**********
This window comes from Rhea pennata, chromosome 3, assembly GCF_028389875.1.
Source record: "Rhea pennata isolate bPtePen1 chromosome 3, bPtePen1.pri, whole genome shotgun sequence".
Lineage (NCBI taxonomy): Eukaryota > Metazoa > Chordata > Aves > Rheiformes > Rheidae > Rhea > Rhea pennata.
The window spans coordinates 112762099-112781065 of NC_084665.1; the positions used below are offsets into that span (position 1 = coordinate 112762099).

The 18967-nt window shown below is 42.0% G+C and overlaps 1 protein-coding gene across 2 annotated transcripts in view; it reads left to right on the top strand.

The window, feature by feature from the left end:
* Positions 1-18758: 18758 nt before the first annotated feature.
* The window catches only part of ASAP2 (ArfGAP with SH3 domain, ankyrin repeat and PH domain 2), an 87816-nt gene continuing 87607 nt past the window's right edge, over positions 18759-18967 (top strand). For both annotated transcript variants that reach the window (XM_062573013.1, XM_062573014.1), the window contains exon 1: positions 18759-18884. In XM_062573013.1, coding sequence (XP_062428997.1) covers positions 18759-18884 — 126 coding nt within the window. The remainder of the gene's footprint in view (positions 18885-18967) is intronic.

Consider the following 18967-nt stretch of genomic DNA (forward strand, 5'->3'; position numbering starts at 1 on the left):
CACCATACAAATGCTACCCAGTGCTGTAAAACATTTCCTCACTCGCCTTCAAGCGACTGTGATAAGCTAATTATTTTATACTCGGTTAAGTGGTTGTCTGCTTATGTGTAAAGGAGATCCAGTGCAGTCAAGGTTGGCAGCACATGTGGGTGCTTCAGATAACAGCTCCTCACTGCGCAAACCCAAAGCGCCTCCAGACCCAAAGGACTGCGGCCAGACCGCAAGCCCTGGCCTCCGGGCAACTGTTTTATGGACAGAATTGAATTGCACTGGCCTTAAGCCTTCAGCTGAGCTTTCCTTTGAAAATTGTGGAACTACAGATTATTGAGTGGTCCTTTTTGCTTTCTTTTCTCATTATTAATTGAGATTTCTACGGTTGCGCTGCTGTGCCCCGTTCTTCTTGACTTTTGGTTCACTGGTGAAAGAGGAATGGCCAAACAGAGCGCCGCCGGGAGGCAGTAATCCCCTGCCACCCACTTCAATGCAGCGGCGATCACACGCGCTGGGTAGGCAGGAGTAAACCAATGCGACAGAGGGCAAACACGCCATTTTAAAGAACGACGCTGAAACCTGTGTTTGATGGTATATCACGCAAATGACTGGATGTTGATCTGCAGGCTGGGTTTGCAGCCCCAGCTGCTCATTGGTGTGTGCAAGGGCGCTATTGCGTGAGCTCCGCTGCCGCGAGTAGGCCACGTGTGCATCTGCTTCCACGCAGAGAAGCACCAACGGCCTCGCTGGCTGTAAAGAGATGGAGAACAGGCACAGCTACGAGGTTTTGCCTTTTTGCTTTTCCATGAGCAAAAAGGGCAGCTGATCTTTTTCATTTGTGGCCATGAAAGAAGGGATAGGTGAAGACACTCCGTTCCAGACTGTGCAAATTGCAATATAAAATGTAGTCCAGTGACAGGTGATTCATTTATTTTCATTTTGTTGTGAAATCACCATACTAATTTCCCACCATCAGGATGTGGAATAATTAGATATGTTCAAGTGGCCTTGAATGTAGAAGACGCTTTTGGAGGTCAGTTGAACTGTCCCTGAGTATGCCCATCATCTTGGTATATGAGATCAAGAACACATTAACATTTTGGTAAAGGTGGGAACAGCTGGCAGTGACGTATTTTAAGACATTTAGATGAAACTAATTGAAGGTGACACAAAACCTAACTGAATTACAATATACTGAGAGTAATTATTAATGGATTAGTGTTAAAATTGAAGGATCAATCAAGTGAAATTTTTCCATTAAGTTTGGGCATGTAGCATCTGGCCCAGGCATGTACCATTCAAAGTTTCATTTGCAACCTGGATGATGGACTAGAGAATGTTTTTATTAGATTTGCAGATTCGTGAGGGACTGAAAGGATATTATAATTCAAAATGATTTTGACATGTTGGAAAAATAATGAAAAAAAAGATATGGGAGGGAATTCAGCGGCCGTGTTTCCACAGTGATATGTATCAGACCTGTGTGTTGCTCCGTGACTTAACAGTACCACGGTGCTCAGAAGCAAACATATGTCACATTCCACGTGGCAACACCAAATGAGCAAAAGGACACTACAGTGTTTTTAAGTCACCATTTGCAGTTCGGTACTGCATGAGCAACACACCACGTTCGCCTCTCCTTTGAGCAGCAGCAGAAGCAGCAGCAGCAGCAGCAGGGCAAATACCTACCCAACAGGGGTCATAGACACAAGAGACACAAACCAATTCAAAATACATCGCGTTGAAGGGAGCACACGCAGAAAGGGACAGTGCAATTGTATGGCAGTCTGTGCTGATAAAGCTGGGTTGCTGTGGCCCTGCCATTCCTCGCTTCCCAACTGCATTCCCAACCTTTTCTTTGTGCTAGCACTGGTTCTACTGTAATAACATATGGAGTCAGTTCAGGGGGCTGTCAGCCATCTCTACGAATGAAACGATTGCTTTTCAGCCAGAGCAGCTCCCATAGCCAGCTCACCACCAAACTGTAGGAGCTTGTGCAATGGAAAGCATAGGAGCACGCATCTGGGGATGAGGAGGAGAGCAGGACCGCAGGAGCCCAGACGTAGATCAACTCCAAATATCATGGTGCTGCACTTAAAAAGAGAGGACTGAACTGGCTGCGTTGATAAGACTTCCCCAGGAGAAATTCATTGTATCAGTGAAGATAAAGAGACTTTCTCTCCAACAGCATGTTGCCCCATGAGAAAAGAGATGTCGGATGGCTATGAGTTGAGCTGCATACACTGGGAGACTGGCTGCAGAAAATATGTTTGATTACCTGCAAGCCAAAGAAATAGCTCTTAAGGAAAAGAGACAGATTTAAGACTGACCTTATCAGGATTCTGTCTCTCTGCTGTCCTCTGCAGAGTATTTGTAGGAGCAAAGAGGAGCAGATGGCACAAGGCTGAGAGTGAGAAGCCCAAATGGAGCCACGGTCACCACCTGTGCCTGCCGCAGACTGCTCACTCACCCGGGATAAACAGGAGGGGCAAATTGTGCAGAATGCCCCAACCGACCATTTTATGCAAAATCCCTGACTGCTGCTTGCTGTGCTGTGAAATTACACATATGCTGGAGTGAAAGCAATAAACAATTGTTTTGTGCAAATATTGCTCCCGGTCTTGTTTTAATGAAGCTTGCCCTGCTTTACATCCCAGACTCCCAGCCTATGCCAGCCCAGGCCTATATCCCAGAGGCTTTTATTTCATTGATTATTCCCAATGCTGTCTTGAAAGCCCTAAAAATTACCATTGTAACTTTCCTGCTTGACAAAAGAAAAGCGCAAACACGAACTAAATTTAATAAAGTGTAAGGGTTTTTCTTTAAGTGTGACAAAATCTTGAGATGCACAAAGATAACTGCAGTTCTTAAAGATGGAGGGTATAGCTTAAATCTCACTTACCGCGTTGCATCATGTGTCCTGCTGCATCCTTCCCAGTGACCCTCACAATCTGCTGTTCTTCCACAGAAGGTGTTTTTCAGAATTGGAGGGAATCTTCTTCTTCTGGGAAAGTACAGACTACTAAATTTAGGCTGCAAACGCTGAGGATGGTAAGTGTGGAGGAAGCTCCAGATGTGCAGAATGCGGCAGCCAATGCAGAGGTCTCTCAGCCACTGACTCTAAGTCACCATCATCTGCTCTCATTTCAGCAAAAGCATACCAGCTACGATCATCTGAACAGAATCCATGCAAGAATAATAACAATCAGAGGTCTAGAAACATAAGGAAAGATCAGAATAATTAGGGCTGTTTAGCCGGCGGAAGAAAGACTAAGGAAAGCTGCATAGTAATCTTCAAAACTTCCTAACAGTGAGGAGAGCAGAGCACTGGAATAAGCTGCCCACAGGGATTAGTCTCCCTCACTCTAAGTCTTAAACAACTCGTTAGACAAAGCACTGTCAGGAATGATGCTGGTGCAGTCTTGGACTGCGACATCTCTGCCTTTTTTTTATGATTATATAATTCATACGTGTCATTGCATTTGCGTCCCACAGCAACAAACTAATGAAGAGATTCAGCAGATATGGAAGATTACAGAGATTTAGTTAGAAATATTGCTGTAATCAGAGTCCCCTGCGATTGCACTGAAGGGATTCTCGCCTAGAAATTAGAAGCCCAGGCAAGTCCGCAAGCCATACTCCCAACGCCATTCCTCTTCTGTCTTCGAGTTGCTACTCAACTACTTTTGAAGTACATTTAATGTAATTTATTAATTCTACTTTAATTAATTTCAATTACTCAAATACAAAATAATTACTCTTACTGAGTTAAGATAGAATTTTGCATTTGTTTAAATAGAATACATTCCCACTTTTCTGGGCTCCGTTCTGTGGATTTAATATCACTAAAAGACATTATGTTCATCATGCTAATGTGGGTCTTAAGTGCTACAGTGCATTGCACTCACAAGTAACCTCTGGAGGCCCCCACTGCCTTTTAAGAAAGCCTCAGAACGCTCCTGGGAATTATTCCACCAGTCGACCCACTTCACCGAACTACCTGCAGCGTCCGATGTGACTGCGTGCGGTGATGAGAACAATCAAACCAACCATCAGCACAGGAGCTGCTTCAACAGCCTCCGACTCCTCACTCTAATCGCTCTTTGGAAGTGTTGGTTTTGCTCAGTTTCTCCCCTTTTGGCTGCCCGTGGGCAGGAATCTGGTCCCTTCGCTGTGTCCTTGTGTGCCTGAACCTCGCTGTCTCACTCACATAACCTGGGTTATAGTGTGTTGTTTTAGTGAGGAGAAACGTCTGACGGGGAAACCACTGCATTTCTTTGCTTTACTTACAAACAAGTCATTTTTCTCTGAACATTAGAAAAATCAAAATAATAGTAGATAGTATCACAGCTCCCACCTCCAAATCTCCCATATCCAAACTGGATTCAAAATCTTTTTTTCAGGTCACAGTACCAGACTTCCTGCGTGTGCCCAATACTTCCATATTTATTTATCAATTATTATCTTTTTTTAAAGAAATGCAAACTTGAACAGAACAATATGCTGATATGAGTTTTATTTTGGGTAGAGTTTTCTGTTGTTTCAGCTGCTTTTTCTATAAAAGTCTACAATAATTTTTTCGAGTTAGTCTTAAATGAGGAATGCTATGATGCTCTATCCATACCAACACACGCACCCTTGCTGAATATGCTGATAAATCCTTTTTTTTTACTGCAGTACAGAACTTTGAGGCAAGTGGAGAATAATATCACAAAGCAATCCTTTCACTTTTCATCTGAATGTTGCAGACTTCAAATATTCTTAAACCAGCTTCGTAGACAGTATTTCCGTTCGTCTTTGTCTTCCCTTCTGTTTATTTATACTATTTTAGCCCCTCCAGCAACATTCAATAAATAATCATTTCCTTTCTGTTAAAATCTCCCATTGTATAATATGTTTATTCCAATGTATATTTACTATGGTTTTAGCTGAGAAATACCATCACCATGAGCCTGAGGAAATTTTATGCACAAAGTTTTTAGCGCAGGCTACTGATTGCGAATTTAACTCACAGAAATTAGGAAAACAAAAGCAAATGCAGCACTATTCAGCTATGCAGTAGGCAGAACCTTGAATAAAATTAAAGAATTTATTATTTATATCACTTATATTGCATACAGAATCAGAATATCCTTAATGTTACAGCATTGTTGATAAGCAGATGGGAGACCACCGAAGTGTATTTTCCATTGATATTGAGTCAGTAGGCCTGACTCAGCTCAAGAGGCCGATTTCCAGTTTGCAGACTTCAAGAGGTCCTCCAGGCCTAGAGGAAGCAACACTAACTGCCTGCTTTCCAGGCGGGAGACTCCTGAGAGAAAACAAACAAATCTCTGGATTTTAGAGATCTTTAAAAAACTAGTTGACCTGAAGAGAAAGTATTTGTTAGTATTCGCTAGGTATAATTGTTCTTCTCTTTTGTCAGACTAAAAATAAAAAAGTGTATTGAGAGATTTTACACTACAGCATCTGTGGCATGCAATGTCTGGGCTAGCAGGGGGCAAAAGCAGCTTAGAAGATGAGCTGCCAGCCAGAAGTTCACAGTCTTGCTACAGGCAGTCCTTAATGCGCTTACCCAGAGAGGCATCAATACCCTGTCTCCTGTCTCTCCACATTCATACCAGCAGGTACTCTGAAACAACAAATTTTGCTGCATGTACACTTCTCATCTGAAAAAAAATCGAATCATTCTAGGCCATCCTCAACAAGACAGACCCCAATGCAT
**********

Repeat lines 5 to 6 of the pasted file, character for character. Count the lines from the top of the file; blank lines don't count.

The 18967-nt window shown below is 42.0% G+C and overlaps 1 protein-coding gene across 2 annotated transcripts in view; it reads left to right on the top strand.

The window, feature by feature from the left end: